Telephones in Blenheim


When I see young folk walking along the footpath and communicating with their friends using text messages on their cell phones, I realise how far telephone communication has come in my lifetime. Between 1938 and 1942 we lived in a small settlement of about five houses and, if my parents wanted to contact anyone by phone, they walked about 750m to a farmer's house and asked if they could use his phone.

L.M. Ericsson & Co. 1916 telephone from house in  Marlborough Sounds. Image courtesy of Marlborough Museum - Marlborough Historical Society Inc[E.Mallet remembers similar phones in her grandparents’ houses. The handle on  right was given one long ring to get the exchange to ring out, or activated in the `call sign` of a neighbour on the same line] Click image to enlarge
Manual telephone switchboard from the Blenheim telephone Exchange (35 line telephone exchange equipment ex New Zealand Post Office) c.1930. This switchboard can be seen at the Marlborough Museum [image Image courtesy of Marlborough Museum - Marlborough Historical Society Inc]
Click image to enlarge

On moving into Blenheim in 1943 we bought a house with a phone installed. As new telephone numbers were unavailable for new installations we were very fortunate in that the phone wasn't removed and given to someone with a priority. Our number was a simple 2008 and we could dial automatically to any other local number on the automatic exchange. Being the fortunate possessors of one of the few phones in our area, we would have requests from neighbours to make calls using our phone. These were hardly private as the phone was fixed to the wall in the hallway and the user had to stand all the time to speak into it. No moving about to a comfortable, quiet spot as nowadays.  In winter the hallway was pretty cold so that probably limited time spent talking!

Both sets of grandparents were on the older type of manual phones and calls to them had to be made through the local exchange. Their numbers were 326M and 338W and the exchange would put their calls through using their morse code signal - M was two long rings and W was one short and two long rings. There were several people on the 326 and 338 party lines  and all had a different call sign. Anyone on the same line could call another by ringing their call sign through, without going through the exchange. Some of these lines, particularly in the country areas had five or more people on the same line, and as only one person could use the line at a time, this called for consideration in use of the phone. If the exchange was busy a caller may have to wait for a short time for someone to answer and then put through their call to the desired number.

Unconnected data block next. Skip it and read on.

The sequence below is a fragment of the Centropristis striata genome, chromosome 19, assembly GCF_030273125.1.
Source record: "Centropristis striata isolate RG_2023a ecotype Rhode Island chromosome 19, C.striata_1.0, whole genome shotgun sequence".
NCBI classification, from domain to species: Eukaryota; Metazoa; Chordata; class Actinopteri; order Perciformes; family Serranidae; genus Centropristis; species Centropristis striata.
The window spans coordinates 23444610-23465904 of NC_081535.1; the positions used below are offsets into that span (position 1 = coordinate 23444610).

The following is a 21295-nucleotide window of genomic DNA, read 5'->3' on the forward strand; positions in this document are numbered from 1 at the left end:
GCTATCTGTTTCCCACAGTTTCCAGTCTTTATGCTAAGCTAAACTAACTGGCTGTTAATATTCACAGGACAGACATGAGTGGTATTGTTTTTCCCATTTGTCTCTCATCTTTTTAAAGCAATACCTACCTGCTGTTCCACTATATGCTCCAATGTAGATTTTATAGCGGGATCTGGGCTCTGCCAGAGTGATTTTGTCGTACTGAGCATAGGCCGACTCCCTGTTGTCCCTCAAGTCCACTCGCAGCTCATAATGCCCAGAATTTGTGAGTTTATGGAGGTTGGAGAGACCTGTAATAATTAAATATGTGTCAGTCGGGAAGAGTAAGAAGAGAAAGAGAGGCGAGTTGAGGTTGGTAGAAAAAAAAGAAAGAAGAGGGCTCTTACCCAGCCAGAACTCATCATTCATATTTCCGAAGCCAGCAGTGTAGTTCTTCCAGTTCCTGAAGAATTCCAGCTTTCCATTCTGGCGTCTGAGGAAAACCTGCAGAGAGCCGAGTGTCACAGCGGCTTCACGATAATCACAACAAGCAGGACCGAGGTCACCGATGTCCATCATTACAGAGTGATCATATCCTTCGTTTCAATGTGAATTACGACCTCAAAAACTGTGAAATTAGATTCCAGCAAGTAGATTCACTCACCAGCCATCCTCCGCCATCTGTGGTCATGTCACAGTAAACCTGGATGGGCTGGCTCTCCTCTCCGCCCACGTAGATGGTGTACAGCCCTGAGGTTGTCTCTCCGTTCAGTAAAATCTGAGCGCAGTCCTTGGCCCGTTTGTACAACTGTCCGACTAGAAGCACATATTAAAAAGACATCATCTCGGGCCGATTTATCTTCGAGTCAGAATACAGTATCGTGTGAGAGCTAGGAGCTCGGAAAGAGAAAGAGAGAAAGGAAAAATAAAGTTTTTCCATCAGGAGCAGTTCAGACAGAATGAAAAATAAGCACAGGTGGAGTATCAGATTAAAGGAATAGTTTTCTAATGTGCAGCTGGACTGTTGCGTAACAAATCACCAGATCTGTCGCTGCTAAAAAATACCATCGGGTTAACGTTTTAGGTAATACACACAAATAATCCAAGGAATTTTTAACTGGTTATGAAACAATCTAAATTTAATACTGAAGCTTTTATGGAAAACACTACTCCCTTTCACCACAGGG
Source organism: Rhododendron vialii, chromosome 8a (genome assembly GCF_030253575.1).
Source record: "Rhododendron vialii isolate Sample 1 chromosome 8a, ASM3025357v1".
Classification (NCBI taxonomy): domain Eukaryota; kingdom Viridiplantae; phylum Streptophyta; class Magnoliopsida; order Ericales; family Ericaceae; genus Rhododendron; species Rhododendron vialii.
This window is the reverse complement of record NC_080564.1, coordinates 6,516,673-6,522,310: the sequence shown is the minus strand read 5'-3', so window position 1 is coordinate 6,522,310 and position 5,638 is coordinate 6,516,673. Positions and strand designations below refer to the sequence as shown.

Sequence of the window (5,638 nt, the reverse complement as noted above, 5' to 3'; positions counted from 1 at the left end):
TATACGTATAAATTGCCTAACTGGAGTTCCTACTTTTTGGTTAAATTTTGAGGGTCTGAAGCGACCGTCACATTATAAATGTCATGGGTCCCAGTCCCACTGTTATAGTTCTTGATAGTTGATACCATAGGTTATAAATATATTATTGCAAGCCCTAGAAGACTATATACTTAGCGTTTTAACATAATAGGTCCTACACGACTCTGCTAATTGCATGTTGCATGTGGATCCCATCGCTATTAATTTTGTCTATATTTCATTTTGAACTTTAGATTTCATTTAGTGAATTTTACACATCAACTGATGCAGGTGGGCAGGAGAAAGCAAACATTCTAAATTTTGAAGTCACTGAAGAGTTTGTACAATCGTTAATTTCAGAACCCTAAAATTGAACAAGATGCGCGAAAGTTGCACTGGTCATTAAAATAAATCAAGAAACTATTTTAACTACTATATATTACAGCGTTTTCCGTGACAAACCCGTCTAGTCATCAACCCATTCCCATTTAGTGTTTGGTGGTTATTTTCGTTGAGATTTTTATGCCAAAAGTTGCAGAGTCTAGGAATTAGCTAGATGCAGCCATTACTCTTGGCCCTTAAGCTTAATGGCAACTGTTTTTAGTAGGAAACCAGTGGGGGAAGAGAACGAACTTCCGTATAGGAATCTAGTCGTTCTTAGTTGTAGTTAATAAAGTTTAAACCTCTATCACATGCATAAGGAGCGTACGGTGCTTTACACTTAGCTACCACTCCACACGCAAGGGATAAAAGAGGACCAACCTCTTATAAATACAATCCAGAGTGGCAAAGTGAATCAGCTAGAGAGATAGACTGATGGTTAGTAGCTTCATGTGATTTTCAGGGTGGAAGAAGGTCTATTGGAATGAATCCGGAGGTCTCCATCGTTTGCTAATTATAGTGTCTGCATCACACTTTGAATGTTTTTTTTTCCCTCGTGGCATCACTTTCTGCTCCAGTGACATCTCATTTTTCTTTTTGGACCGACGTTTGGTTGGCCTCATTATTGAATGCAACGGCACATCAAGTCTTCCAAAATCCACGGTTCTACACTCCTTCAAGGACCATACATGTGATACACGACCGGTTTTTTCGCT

Any calls outside the area covered by the Blenheim Exchange would have to go through the Toll Office. Sometimes if the operators there were busy, the caller would be requested to give the number and a toll operator would phone back later when he or she had got the required number in Wellington or wherever. Toll calls were cheaper between 6pm and 8am so most private calls were made during those hours. Telephone calls to anyone outside New Zealand were practically non-existent for private people.

After World War II telephones were more readily available, but for many years they were fixed in one place in the house. Occasionally people had two phones installed each in separate parts of the house. The cordless phones of today have only become available in recent years.

2013. Updated May 2020

Note:  The first telephone system was opened in Blenheim in 1887 with 33 subscribers; the first automatic exchange in 1920 and by 1967 there were 4600 subscribers.1 The first call was made through the new Blenheim telephone exchange in 1967.

Sources used in this story

  1. 1960's shakes up life in Blenheim (2011, February 16) Marlborough Express

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Further sources - Telephones in Blenheim


  • Watters, F. (1973) New Zealand telephone offices : a brief history of telecommunications in New Zealand and a comprehensive list of Telegraph or Telephone Offices (not associated with Post Offices) ever open. Auckland : Postal History Society of New Zealand
  • Wilson, A.C. (1994) Wire and wireless : a history of telecommunications in New Zealand, 1860-1987. Palmerston North, N.Z. : Dunmore Press



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